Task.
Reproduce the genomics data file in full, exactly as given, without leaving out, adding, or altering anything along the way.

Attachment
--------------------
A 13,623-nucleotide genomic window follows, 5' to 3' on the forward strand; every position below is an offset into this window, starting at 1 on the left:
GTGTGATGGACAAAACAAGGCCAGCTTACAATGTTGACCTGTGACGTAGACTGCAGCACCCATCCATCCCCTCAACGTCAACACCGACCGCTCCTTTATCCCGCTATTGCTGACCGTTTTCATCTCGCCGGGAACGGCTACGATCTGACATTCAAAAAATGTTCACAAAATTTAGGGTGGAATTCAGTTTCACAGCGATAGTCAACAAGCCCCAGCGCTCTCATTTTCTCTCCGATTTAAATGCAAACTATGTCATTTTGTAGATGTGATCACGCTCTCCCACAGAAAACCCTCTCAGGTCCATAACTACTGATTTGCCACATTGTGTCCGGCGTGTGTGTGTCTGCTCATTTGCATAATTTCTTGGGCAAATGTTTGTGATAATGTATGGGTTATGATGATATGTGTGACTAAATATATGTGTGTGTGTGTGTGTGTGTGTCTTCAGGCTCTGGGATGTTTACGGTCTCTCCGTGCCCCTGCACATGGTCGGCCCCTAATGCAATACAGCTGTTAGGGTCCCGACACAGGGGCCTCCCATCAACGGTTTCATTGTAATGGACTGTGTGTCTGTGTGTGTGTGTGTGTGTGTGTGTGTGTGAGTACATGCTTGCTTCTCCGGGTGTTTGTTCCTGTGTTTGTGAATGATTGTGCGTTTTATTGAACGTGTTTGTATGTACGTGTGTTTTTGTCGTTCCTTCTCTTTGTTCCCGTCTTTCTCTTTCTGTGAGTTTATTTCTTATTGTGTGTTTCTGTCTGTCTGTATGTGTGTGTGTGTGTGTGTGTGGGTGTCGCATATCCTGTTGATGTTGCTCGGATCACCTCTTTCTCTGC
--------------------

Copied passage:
A 13,623-nucleotide genomic window follows, 5' to 3' on the forward strand; every position below is an offset into this window, starting at 1 on the left:
GTGTGATGGACAAAACAAGGCCAGCTTACAATGTTGACCTGTGACGTAGACTGCAGCACCCATCCATCCCCTCAACGTCAACACCGACCGCTCCTTTATCCCGCTATTGCTGACCGTTTTCATCTCGCCGGGAACGGCTACGATCTGACATTCAAAAAATGTTCACAAAATTTAGGGTGGAATTCAGTTTCACAGCGATAGTCAACAAGCCCCAGCGCTCTCATTTTCTCTCCGATTTAAATGCAAACTATGTCATTTTGTAGATGTGATCACGCTCTCCCACAGAAAACCCTCTCAGGTCCATAACTACTGATTTGCCACATTGTGTCCGGCGTGTGTGTGTCTGCTCATTTGCATAATTTCTTGGGCAAATGTTTGTGATAATGTATGGGTTATGATGATATGTGTGACTAAATATATGTGTGTGTGTGTGTGTGTGTGTCTTCAGGCTCTGGGATGTTTACGGTCTCTCCGTGCCCCTGCACATGGTCGGCCCCTAATGCAATACAGCTGTTAGGGTCCCGACACAGGGGCCTCCCATCAACGGTTTCATTGTAATGGACTGTGTGTCTGTGTGTGTGTGTGTGTGTGTGTGTGTGTGAGTACATGCTTGCTTCTCCGGGTGTTTGTTCCTGTGTTTGTGAATGATTGTGCGTTTTATTGAACGTGTTTGTATGTACGTGTGTTTTTGTCGTTCCTTCTCTTTGTTCCCGTCTTTCTCTTTCTGTGAGTTTATTTCTTATTGTGTGTTTCTGTCTGTCTGTATGTGTGTGTGTGTGTGTGTGTGGGTGTCGCATATCCTGTTGATGTTGCTCGGATCACCTCTTTCTCTGC